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The Actuary The magazine of the Institute & Faculty of Actuaries

UK regulator outlines expectations for insurance firms managing climate risk

The Bank of England’s Prudential Regulation Authority (PRA) has today published a consultation paper outlining how insurers should best manage the financial risks of climate change.

Regulators open climate risk consultations ©iStock
Regulators open climate risk consultations ©iStock

The paper suggests companies appoint a senior manager to assess “far-reaching and foreseeable” climate risks, arguing there should be “clear board-level engagement” on the issue.

It recommends that threats be addressed through firms’ existing risk management frameworks, and scenario analysis be carried out to inform planning and overall business strategies.

The regulator also said firms should engage with the Task Force on Climate-related Financial Disclosures (TCFD), with this applying to all UK insurers, banks, building societies, and PRA-designated investment companies.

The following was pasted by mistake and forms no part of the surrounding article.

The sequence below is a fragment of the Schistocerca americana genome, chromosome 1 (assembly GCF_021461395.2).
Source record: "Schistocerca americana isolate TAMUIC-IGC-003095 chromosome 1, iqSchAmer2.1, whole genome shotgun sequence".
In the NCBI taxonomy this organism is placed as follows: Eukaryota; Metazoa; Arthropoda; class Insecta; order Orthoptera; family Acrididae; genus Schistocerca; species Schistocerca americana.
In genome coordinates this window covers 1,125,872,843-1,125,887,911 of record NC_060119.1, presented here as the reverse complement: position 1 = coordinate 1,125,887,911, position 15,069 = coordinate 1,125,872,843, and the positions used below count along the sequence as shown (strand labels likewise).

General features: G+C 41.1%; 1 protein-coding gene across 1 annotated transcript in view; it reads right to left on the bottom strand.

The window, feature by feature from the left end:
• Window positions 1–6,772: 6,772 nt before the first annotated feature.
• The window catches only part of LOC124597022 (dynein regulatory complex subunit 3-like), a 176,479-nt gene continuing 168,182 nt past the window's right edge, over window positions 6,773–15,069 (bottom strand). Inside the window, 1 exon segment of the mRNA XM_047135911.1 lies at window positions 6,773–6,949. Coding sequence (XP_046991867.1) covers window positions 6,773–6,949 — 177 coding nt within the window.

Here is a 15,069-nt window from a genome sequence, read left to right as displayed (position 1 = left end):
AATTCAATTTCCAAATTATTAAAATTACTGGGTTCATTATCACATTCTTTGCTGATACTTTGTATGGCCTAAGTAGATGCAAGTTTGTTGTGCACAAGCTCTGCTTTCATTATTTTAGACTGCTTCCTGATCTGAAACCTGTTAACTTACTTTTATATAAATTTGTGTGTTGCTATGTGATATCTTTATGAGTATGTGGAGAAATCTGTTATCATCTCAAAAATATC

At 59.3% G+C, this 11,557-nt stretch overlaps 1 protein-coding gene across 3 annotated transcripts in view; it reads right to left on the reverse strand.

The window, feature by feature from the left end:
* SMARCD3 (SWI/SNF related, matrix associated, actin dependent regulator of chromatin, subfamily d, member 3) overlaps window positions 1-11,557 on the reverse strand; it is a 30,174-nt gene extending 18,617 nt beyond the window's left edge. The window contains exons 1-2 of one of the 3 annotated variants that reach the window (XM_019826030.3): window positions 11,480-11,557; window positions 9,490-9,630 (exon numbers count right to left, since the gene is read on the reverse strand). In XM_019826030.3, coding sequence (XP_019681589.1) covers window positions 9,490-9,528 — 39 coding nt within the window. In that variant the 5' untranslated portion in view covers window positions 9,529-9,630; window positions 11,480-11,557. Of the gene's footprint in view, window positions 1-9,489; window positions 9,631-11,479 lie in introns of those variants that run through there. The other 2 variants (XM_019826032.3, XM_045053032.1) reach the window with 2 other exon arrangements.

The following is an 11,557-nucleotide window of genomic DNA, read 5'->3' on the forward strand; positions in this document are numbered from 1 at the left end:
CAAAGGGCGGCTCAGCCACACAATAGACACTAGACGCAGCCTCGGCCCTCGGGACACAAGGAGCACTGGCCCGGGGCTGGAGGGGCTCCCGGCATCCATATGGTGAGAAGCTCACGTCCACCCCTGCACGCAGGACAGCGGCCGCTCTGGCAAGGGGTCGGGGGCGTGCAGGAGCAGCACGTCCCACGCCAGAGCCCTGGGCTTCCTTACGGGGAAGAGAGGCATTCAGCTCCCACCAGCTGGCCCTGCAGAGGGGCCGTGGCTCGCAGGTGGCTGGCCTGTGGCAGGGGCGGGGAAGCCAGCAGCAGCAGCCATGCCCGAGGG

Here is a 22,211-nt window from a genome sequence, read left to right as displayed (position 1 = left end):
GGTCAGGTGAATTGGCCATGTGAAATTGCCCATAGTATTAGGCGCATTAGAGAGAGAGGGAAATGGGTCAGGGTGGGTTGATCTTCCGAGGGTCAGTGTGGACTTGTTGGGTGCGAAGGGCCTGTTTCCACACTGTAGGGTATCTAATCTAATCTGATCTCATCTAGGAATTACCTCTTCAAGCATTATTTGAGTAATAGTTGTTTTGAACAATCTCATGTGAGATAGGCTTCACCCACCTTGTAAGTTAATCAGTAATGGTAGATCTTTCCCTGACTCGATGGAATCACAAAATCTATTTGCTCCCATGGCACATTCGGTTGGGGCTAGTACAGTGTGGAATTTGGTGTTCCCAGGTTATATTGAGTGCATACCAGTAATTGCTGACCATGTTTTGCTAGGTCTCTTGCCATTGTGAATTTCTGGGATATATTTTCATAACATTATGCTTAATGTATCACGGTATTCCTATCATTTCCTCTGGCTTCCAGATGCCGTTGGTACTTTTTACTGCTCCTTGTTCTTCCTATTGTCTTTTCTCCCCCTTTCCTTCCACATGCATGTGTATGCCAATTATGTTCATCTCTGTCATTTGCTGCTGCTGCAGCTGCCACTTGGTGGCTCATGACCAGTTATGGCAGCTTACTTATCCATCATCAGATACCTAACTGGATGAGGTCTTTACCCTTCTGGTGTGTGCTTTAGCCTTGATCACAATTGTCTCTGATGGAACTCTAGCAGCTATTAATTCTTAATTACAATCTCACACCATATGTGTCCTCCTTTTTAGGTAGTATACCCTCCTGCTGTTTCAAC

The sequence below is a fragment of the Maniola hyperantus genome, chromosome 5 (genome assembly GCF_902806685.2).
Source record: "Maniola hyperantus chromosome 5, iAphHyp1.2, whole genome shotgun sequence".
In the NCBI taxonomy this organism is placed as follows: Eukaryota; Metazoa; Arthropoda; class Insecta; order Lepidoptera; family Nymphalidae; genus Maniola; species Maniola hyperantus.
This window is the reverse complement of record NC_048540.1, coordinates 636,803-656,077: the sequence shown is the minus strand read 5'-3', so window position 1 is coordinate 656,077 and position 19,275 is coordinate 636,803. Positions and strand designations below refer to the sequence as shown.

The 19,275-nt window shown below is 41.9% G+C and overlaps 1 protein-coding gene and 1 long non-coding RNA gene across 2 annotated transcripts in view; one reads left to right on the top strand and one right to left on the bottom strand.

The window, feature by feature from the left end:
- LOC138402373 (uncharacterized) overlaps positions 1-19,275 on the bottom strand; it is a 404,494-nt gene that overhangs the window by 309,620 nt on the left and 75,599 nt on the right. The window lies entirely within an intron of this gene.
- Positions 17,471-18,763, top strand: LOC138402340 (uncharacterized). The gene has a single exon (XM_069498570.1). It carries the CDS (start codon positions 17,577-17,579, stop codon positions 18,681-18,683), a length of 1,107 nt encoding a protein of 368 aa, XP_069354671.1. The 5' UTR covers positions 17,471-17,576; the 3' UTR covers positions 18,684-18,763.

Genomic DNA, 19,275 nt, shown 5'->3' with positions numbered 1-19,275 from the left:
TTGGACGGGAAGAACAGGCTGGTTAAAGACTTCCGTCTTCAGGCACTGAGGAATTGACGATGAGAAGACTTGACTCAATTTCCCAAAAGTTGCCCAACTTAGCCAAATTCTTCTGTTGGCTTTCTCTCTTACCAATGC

“Climate change presents financial risks that are relevant to the PRA’s objectives of safety and soundness,” it said. “While these risks may crystallise in full over longer-time horizons, they are becoming apparent now.

“Firms are enhancing their approaches to managing these risks, but more need to take a forward-looking, strategic approach if financial risks are to be minimised.”

The PRA’s consultation will end on 15 January 2019, with the regulator seeking responses that are proportionate to the nature, scale and complexity of businesses’ operations.

This comes on the same day that the Financial Conduct Authority (FCA) published a paper exploring four areas it believes a “greater regulatory focus is warranted” in regards to climate change.

The regulator is seeking views on how to ensure pension funds consider climate risks when making investments, and the scope of a new disclosure requirement for financial services firms.

It also wants to ensure disclosures in capital markets give adequate information to investors on climate risks, and explore how best to boost competition and market growth for green finance.

“Climate change presents a disruptive and potentially irreversible threat to the planet,” FCA chief executive, Andrew Bailey, said.

“The impact on financial markets is uncertain, but legal frameworks – at a global, European and UK level – have already begun to adapt to reflect a move to a low-carbon economy.”

Stakeholders have until 31 January 2019 to give feedback on the FCA’s discussion paper.

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